Today’s story had so many twists and turns. For a while, I even considered not telling it. However, as you can see, I did end up writing and sharing it. And now that I have finished researching it, I conclude that it is an amazing tale.
Emma Christiana Maria Lueders was born on August 1, 1870 in Wittenberg, Missouri. Today would have been her 149th birthday. She was the daughter of William and Theresia (Lehner) Lueders. Her baptism record is located in the books of Trinity Lutheran Church in Altenburg. Below is that record.
The first census in which we find Emma was the one taken in 1880, and her family was living in Wittenberg. Her father operated a store in that town. Emma was 9 years old.
Meanwhile, up the road in Frohna, Missouri, Adolph Wilhelm Kramer was born on March 8, 1867. Adolph was the son of John and Magdalena (Bergt) Kramer. John and Magdalena were one of the three Kramer siblings that were married on the same day, April 18, 1864. That story can be found in the post, Three in One at Trinity. Adolph was baptized at Concordia Lutheran Church in Frohna. Here is his baptism record.
Because he was born in the 1860’s, Adolph can be found in the 1870 census. He was 3 years old.
Then we find him in the 1880 census as well. This entry says Adolph was going to school. It may have been that he was already attending a preparatory school for the ministry because Adolph would later become a Lutheran pastor.
On June 28, 1891, Adolph Kramer married Emma Lueders. By then, the church/school building was built in Wittenberg, and this wedding took place there. The Perry County Sun published a short article about this event on July 10, 1891. Here is a transcription of that article (in two images).
Several weeks later, on July 31st, that same publication contained this article.
Rev. A.W. Kramer became the first full-time pastor of St. Paul Lutheran Church in Thorndale, Texas. A historical marker can be found in that location which tells about him coming to that church in 1893.
Here is a photograph of the old church for that congregation.
A 1900 census for Milam County, Texas includes the Kramer family. By then, there were 5 children in the household.
By the way, the Paul Beyer shown living with this family and working as a school teacher also had connections to Perry County, Missouri. He was the son of Teacher George Beyer of Trinity Lutheran Church in Altenburg, whose wife was a Kramer.
A few Ancestry.com family histories state that there were 11 children born into this Kramer family, with 10 of them living to adulthood. The last of those children was born on June 28, 1908. All indications are that this last baby was born in Texas. However, here is where the story of Emma Kramer turns tragic. I was really puzzled by some of the facts until I located some more old newspaper articles. This time these articles were found in the Perry County Republican. However, before I tell you about those, let me show you another church record that I found in the St. Paul’s Lutheran books. This is not the St. Paul’s in Texas where Adolph was the pastor. This is the St. Paul’s Lutheran Church located in Wittenberg, Missouri. It is a 1908 death record for Emma Kramer. It says she died on July 27, 1908.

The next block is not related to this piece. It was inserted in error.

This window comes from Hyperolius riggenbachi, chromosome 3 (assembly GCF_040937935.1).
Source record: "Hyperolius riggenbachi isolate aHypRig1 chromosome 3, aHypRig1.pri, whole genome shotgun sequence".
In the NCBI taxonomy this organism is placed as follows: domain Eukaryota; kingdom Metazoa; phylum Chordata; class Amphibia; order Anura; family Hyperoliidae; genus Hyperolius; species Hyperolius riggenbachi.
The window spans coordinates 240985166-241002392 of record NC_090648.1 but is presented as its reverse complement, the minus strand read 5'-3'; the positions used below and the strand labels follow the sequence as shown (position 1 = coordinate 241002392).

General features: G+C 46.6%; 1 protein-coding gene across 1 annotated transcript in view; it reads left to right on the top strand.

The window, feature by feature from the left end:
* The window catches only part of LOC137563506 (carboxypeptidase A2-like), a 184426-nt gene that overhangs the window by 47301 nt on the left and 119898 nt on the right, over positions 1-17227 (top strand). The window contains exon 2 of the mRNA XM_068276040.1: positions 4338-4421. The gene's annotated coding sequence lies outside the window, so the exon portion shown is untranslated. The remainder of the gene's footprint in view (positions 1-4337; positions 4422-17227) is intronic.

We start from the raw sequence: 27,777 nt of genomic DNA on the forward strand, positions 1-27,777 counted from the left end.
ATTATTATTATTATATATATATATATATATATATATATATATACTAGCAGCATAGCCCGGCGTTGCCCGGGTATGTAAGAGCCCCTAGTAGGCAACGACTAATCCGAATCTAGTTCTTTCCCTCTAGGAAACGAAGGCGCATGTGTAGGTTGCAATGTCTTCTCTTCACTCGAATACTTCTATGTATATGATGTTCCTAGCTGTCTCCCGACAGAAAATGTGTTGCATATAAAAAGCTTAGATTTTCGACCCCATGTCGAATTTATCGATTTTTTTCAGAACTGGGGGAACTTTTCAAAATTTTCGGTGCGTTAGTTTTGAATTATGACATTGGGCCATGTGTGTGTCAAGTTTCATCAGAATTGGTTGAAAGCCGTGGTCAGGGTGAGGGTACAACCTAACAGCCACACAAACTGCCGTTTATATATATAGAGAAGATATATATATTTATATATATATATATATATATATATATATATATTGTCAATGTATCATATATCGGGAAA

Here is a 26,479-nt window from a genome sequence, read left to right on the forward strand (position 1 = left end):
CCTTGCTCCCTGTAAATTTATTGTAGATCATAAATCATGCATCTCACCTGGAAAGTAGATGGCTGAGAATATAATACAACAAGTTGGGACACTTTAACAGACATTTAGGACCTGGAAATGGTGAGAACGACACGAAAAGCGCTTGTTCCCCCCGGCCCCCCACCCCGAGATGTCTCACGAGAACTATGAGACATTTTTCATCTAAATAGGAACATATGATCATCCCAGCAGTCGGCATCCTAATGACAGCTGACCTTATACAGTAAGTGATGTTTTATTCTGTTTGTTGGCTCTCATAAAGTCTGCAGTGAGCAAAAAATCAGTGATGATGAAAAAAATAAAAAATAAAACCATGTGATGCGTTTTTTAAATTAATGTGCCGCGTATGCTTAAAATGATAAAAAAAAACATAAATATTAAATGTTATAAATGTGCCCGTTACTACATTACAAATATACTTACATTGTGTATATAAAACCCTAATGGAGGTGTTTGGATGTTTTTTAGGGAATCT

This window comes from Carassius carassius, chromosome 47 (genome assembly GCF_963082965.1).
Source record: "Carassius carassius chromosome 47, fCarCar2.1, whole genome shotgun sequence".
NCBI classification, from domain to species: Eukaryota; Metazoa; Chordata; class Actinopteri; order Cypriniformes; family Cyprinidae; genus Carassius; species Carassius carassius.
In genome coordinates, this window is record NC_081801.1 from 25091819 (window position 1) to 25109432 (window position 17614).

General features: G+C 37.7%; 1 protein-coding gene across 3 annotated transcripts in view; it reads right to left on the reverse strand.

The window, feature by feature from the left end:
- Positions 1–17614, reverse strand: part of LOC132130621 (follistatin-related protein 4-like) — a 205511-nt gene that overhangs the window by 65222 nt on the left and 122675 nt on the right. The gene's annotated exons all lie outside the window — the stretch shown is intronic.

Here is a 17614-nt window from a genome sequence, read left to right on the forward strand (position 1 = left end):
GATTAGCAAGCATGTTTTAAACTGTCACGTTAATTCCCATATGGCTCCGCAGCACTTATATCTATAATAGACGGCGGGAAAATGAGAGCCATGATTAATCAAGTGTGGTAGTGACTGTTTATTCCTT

I pretty much cannot read the German words in the above record. I can figure out the names of the people shown, but the only other words I could read were the words, “carbolic acid” in the “cause of death” column. In every other occurrence where I have seen that term, it has been associated with a suicide, and that was my first conclusion in this case. As it turns out, I was wrong. But let me tell you what else I found before I discovered the answers to most my questions.
Since the death record is found in a Wittenberg record, I looked at Findagrave.com to see if Emma was buried there. She was. However, there was no photograph of a gravestone. That got me to make a trip to the cemetery (which only recently could be reached because of all the flooding we have had around here). I was successful in finding a gravestone for Emma. Here is that marker.